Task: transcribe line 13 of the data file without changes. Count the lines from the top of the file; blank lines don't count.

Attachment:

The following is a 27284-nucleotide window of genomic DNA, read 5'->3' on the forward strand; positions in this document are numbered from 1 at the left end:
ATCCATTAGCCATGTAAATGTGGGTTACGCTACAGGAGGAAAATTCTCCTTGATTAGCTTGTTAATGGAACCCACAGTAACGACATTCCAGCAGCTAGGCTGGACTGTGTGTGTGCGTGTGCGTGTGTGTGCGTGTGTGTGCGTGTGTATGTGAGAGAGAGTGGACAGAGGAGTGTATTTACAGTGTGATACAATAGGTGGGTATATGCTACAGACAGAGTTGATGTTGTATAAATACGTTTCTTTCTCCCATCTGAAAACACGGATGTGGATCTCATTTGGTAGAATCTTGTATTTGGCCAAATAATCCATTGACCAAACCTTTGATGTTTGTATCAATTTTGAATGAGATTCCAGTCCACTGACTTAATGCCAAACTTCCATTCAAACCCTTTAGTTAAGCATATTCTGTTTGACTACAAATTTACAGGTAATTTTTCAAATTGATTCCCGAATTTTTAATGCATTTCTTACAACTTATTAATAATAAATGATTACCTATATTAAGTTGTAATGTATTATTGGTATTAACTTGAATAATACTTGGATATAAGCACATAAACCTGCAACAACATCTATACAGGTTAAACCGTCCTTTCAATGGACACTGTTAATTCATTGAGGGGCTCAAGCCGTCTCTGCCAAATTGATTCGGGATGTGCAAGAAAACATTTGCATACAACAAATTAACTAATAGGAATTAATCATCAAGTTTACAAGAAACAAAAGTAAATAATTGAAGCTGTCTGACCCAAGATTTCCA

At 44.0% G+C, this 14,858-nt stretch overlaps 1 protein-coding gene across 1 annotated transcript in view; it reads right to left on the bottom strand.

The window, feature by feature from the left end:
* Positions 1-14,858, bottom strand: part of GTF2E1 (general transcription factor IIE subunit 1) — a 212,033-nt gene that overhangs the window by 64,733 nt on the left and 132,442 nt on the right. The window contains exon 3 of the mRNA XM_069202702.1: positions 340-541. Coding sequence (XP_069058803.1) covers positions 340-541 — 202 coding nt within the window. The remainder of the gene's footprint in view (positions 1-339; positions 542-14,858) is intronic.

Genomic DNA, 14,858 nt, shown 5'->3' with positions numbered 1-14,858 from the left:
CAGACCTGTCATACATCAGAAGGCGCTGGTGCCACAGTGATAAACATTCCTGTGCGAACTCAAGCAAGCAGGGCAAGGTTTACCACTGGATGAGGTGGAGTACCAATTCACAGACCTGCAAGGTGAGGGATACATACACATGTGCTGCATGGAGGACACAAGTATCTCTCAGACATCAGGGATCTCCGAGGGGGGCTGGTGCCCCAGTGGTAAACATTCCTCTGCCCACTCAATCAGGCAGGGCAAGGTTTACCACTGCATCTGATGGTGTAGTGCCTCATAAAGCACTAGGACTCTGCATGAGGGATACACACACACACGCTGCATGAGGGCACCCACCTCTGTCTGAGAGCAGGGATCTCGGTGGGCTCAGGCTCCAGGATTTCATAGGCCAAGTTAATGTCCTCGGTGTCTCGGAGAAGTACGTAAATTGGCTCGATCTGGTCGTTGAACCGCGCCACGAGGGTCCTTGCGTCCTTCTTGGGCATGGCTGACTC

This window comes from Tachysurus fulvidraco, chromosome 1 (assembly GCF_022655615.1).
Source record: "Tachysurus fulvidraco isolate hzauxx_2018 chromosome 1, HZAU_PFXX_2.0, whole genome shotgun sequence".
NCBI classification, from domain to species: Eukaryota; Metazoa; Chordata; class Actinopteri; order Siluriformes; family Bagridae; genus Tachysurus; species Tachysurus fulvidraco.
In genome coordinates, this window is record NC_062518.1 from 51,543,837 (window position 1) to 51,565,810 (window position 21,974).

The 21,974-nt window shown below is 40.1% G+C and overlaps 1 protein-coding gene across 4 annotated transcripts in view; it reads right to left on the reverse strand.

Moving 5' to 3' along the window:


Moving 5' to 3' along the window: